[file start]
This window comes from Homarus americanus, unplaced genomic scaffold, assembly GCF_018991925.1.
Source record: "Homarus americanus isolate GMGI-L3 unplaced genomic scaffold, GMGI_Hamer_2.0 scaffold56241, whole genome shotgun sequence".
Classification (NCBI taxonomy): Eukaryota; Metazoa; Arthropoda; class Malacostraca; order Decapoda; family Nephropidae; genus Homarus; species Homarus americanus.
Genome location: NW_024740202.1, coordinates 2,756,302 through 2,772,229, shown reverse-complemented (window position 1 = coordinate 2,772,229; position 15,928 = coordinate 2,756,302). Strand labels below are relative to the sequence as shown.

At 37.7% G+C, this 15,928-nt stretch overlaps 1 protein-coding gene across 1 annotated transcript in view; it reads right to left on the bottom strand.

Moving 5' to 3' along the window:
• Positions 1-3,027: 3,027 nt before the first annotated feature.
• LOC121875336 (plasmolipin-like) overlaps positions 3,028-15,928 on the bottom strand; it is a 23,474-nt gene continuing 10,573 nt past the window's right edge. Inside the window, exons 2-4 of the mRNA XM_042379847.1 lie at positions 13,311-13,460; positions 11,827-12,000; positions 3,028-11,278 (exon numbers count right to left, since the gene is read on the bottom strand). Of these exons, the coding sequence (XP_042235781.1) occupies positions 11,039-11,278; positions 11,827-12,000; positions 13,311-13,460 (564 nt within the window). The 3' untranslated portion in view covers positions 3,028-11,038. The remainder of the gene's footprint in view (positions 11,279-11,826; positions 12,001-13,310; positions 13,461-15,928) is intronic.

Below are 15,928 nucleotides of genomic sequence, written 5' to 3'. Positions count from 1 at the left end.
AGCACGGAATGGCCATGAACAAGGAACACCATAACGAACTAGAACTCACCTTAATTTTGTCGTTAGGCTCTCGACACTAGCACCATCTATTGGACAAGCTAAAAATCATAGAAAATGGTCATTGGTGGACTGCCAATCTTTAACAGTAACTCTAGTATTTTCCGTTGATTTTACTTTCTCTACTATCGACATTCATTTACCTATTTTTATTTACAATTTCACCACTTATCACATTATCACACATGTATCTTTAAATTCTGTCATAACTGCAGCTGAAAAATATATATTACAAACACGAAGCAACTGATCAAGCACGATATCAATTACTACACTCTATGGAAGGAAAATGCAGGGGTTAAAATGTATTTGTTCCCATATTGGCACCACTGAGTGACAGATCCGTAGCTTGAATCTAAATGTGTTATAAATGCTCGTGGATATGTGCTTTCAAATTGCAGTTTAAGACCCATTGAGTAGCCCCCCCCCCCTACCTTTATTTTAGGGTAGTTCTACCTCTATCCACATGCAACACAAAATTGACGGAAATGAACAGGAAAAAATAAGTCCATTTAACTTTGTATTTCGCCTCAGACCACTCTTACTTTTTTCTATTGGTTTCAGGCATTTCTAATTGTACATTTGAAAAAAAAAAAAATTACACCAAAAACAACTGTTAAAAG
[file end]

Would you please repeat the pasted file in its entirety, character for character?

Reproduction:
This window comes from Homarus americanus, unplaced genomic scaffold, assembly GCF_018991925.1.
Source record: "Homarus americanus isolate GMGI-L3 unplaced genomic scaffold, GMGI_Hamer_2.0 scaffold56241, whole genome shotgun sequence".
Classification (NCBI taxonomy): Eukaryota; Metazoa; Arthropoda; class Malacostraca; order Decapoda; family Nephropidae; genus Homarus; species Homarus americanus.
Genome location: NW_024740202.1, coordinates 2,756,302 through 2,772,229, shown reverse-complemented (window position 1 = coordinate 2,772,229; position 15,928 = coordinate 2,756,302). Strand labels below are relative to the sequence as shown.

At 37.7% G+C, this 15,928-nt stretch overlaps 1 protein-coding gene across 1 annotated transcript in view; it reads right to left on the bottom strand.

Moving 5' to 3' along the window:
• Positions 1-3,027: 3,027 nt before the first annotated feature.
• LOC121875336 (plasmolipin-like) overlaps positions 3,028-15,928 on the bottom strand; it is a 23,474-nt gene continuing 10,573 nt past the window's right edge. Inside the window, exons 2-4 of the mRNA XM_042379847.1 lie at positions 13,311-13,460; positions 11,827-12,000; positions 3,028-11,278 (exon numbers count right to left, since the gene is read on the bottom strand). Of these exons, the coding sequence (XP_042235781.1) occupies positions 11,039-11,278; positions 11,827-12,000; positions 13,311-13,460 (564 nt within the window). The 3' untranslated portion in view covers positions 3,028-11,038. The remainder of the gene's footprint in view (positions 11,279-11,826; positions 12,001-13,310; positions 13,461-15,928) is intronic.

Below are 15,928 nucleotides of genomic sequence, written 5' to 3'. Positions count from 1 at the left end.
AGCACGGAATGGCCATGAACAAGGAACACCATAACGAACTAGAACTCACCTTAATTTTGTCGTTAGGCTCTCGACACTAGCACCATCTATTGGACAAGCTAAAAATCATAGAAAATGGTCATTGGTGGACTGCCAATCTTTAACAGTAACTCTAGTATTTTCCGTTGATTTTACTTTCTCTACTATCGACATTCATTTACCTATTTTTATTTACAATTTCACCACTTATCACATTATCACACATGTATCTTTAAATTCTGTCATAACTGCAGCTGAAAAATATATATTACAAACACGAAGCAACTGATCAAGCACGATATCAATTACTACACTCTATGGAAGGAAAATGCAGGGGTTAAAATGTATTTGTTCCCATATTGGCACCACTGAGTGACAGATCCGTAGCTTGAATCTAAATGTGTTATAAATGCTCGTGGATATGTGCTTTCAAATTGCAGTTTAAGACCCATTGAGTAGCCCCCCCCCCCTACCTTTATTTTAGGGTAGTTCTACCTCTATCCACATGCAACACAAAATTGACGGAAATGAACAGGAAAAAATAAGTCCATTTAACTTTGTATTTCGCCTCAGACCACTCTTACTTTTTTCTATTGGTTTCAGGCATTTCTAATTGTACATTTGAAAAAAAAAAAAATTACACCAAAAACAACTGTTAAAAG